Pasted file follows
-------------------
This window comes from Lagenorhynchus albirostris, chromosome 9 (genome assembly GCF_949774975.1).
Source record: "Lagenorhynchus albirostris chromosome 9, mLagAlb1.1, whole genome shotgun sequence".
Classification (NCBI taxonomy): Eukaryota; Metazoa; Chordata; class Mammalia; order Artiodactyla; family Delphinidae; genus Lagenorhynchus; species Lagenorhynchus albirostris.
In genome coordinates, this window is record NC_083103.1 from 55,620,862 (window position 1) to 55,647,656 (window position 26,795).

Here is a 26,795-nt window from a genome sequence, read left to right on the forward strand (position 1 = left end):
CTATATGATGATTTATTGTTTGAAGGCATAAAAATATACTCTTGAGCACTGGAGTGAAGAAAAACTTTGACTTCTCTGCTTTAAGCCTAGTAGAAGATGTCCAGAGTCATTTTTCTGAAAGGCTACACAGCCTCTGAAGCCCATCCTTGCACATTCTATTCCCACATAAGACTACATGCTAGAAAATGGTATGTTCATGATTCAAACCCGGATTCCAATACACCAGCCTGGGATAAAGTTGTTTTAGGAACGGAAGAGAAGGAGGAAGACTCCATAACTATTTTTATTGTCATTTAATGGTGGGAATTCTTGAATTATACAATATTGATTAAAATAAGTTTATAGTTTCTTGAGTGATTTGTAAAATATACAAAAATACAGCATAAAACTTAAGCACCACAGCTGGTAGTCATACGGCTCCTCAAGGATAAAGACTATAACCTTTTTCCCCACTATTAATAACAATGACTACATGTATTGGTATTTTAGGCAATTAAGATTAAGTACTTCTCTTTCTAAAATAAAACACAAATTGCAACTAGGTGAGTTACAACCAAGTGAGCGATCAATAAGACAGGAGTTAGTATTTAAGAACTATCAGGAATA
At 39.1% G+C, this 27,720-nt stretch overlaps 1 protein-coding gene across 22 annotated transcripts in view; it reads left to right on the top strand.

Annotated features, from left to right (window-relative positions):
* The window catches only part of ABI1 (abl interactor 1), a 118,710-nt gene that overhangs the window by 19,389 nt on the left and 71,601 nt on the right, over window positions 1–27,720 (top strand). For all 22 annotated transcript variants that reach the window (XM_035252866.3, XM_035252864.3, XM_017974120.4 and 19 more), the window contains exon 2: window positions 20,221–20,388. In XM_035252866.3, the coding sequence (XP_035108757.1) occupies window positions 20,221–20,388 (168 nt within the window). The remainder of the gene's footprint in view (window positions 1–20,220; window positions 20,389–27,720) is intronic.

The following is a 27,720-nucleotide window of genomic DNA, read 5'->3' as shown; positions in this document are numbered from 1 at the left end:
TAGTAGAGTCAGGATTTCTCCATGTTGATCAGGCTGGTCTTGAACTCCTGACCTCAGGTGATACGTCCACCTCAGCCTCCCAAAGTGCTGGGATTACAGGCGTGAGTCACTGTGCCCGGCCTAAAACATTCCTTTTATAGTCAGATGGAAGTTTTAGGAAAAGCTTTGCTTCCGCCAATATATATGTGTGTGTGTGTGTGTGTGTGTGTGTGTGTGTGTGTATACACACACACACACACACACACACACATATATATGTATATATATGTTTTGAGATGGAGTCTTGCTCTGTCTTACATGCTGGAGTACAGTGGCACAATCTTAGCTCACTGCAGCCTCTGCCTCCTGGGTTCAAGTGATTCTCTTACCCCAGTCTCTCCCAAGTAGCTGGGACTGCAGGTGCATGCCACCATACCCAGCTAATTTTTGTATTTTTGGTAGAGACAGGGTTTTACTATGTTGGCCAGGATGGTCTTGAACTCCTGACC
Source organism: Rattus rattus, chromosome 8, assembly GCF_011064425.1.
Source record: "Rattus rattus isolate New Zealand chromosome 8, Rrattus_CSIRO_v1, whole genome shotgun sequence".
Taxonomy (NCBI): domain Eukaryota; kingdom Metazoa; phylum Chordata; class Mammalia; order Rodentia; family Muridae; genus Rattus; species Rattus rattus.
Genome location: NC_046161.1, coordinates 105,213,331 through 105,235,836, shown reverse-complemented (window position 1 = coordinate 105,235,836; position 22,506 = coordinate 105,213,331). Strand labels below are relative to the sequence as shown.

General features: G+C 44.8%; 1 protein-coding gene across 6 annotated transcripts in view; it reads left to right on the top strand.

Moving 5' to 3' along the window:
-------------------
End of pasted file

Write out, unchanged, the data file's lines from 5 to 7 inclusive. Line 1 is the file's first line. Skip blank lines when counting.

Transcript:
Here is a 26,795-nt window from a genome sequence, read left to right on the forward strand (position 1 = left end):
CTATATGATGATTTATTGTTTGAAGGCATAAAAATATACTCTTGAGCACTGGAGTGAAGAAAAACTTTGACTTCTCTGCTTTAAGCCTAGTAGAAGATGTCCAGAGTCATTTTTCTGAAAGGCTACACAGCCTCTGAAGCCCATCCTTGCACATTCTATTCCCACATAAGACTACATGCTAGAAAATGGTATGTTCATGATTCAAACCCGGATTCCAATACACCAGCCTGGGATAAAGTTGTTTTAGGAACGGAAGAGAAGGAGGAAGACTCCATAACTATTTTTATTGTCATTTAATGGTGGGAATTCTTGAATTATACAATATTGATTAAAATAAGTTTATAGTTTCTTGAGTGATTTGTAAAATATACAAAAATACAGCATAAAACTTAAGCACCACAGCTGGTAGTCATACGGCTCCTCAAGGATAAAGACTATAACCTTTTTCCCCACTATTAATAACAATGACTACATGTATTGGTATTTTAGGCAATTAAGATTAAGTACTTCTCTTTCTAAAATAAAACACAAATTGCAACTAGGTGAGTTACAACCAAGTGAGCGATCAATAAGACAGGAGTTAGTATTTAAGAACTATCAGGAATA
At 39.1% G+C, this 27,720-nt stretch overlaps 1 protein-coding gene across 22 annotated transcripts in view; it reads left to right on the top strand.